Robin L. Obert is an Arizona native who grew up in the hospitality industry in a family that operated a number of diverse restaurants. She attended the Culinary Institute of Platt College, and after graduation moved to Oklahoma to work as executive chef and general manager of Platt’s Café Broccato. She later moved to the Platt north campus, where she taught front of the house fine dining for over three years. Robin is a certified sommelier and member of The Guild of Sommeliers, Society of Wine Educators and the American Culinary Federation. She holds a degree in culinary management from Le Cordon Bleu and currently works as an executive chef in Oklahoma City.
All three judges noted that Oklahoma wines have made much progress in the last five years, and that the industry as a whole is continuing to develop in the state. The judges also observed that the Oklahoma consumer market tends toward sweet wines in general.
Canadian River Vineyards & Winery, 872.5565, canadianriverwinery.com
Chapel Creek Winery, 343.2463, chapelcreek.samsbiz.com
Farfalla Wines, 354.8381, farfallawines.com
Native Spirits Winery, 329.9942, nativespiritswinery.com
Put a Cork In It, 605.6656, putacorkinitwinery.com
Redbud Ridge Vineyard & Winery, 321.9463, redbudridgewinery.com
Strebel Creek Vineyard, 720.7779, strebelcreek.com
Tres Suenos Vineyards & Winery, 277.7089, tressuenos.com
UrbanWineWorks, 525.9463, urbanww.com
1. Riesling by Redbud Ridge Vineyard & Winery, Norman (51 points) Judges’ remarks: “Light straw/light old gold hues… varietally correct on the palate… lightly sweet with moderate honey notes and a slight acidity.” “Taste – a hint of fruit – very quick finish.”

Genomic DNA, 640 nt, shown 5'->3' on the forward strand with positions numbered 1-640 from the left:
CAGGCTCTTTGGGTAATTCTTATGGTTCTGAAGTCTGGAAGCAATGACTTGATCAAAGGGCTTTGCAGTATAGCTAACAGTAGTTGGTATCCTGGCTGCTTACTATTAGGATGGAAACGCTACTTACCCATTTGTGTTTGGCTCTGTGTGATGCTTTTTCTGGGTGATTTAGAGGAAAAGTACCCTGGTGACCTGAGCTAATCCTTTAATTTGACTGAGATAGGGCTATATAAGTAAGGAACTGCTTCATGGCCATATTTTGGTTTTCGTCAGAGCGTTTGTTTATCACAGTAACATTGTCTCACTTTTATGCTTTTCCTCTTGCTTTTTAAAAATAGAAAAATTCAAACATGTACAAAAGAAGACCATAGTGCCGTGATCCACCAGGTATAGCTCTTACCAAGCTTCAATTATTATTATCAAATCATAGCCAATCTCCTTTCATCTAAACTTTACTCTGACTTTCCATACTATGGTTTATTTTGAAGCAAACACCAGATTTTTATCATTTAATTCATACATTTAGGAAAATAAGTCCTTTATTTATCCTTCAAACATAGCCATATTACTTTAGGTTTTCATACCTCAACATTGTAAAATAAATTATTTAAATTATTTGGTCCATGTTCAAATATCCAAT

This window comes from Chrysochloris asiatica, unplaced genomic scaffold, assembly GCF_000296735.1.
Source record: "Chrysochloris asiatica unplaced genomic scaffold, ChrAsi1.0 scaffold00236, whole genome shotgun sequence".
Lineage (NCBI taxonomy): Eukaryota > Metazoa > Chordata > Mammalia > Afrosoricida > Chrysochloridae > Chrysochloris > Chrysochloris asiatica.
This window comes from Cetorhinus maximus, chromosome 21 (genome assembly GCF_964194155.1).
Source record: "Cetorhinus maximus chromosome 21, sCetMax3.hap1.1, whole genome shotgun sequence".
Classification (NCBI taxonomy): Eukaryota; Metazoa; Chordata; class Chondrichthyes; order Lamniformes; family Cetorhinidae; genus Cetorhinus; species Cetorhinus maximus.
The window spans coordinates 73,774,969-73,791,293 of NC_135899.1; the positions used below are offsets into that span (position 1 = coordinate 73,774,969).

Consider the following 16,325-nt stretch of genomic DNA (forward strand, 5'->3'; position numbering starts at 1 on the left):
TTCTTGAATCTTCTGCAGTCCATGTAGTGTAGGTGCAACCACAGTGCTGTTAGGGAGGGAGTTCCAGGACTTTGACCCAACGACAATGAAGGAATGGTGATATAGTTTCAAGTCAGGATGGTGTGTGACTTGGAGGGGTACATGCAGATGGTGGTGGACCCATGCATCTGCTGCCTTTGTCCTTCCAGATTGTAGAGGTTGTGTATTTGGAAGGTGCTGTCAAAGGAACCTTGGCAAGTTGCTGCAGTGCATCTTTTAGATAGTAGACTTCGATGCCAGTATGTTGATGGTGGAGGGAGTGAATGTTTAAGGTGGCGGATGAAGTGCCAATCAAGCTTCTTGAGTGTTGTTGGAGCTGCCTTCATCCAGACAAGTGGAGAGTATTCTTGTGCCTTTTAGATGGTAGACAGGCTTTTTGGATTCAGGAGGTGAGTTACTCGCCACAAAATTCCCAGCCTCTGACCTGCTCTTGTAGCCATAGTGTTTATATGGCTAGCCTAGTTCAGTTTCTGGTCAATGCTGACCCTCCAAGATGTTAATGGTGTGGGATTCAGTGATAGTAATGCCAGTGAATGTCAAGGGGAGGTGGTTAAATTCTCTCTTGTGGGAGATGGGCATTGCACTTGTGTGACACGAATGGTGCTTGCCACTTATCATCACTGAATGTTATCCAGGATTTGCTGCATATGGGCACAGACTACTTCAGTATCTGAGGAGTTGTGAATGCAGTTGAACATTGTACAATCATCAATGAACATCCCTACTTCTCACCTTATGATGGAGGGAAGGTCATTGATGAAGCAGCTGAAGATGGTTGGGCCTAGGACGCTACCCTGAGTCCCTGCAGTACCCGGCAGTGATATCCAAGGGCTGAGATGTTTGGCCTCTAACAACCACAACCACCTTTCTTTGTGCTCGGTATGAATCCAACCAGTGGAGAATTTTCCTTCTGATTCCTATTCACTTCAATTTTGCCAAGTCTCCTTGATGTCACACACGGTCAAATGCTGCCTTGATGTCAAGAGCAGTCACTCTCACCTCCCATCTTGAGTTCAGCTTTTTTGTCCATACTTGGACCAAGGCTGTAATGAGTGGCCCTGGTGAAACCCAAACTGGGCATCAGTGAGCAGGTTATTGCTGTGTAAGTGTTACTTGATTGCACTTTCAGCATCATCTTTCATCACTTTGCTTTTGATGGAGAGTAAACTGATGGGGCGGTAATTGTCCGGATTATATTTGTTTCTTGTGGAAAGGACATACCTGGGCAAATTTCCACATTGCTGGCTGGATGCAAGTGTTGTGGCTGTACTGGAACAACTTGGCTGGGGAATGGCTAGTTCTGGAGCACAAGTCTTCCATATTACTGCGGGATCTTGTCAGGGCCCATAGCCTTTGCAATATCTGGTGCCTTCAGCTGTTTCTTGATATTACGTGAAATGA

2. White Buffalo Sauvignon Blanc by Native Spirits Winery, Norman (50 points) Judges’ remarks: “Crisp, grapefruit, lemon… fresh light notes.”
3. Muscat Canelli by Canadian River Vineyards & Winery, Slaughterville (48 points)
4. Peach Chardonnay by Farfalla Wines, Yukon (42 points)
5. Chardonnay by Strebel Creek Vineyards, Oklahoma City (40 points)
6. (tie) Chardonnay Reserve by Tres Sueños Vineyards & Winery, Luther (38 points)
6. (tie) Dustbowl Chardonnay by Put a Cork In It Winery, Oklahoma City (38 points)
8. Plaza White by Urban WineWorks, Oklahoma City (37 points)
9. Oklahoma Hook-Up Chardonnay by Sand Hill Vineyards/Chapel Creek Winery, El Reno (31 points)
1. Ozark Mountain Norton by Sand Hill Vineyards/Chapel Creek Winery, El Reno (72 points) Judges’ remarks: “Perfect appearance… Aroma: cinnamon, earthy… Taste: nice tannins, earthy, cinnamon flavor.” “Dark plum color. Smells of plum and blackberry with black cherry as well. Round on the palate with plum flavors abounding.”
2. Cabernet Sauvignon by Strebel Creek Vineyards, Oklahoma City (71 points) Judges’ remarks: “Aroma: sweet oak, blackberry, leather… Taste: spicy oak…” “Brick red color… nose of plum and oak with some leather… flavors of dark berries and oak.”
3. Chocolate Merlot by Canadian River Vineyards & Winery, Slaughterville (58 points)
4. Anniversary Red Reserve by Tres Sueños Vineyards & Winery, Luther (48 points)
5. Laughing Coyote Cabernet Sauvignon by Native Spirits Winery, Norman (44 points)
6. Petite Sirah by Urban WineWorks, Oklahoma City (40 points)
7. Thunderhead Cabernet Sauvignon by Put a Cork In It Winery, Oklahoma City (36 points)
8. Syrah by Redbud Ridge Vineyard & Winery, Norman (28 points)
Cabernet Sauvignon by Farfalla (not scored; bad cork). Judges emphasize this can happen to any wine and is not indicative of any deficiencies at this particular winery.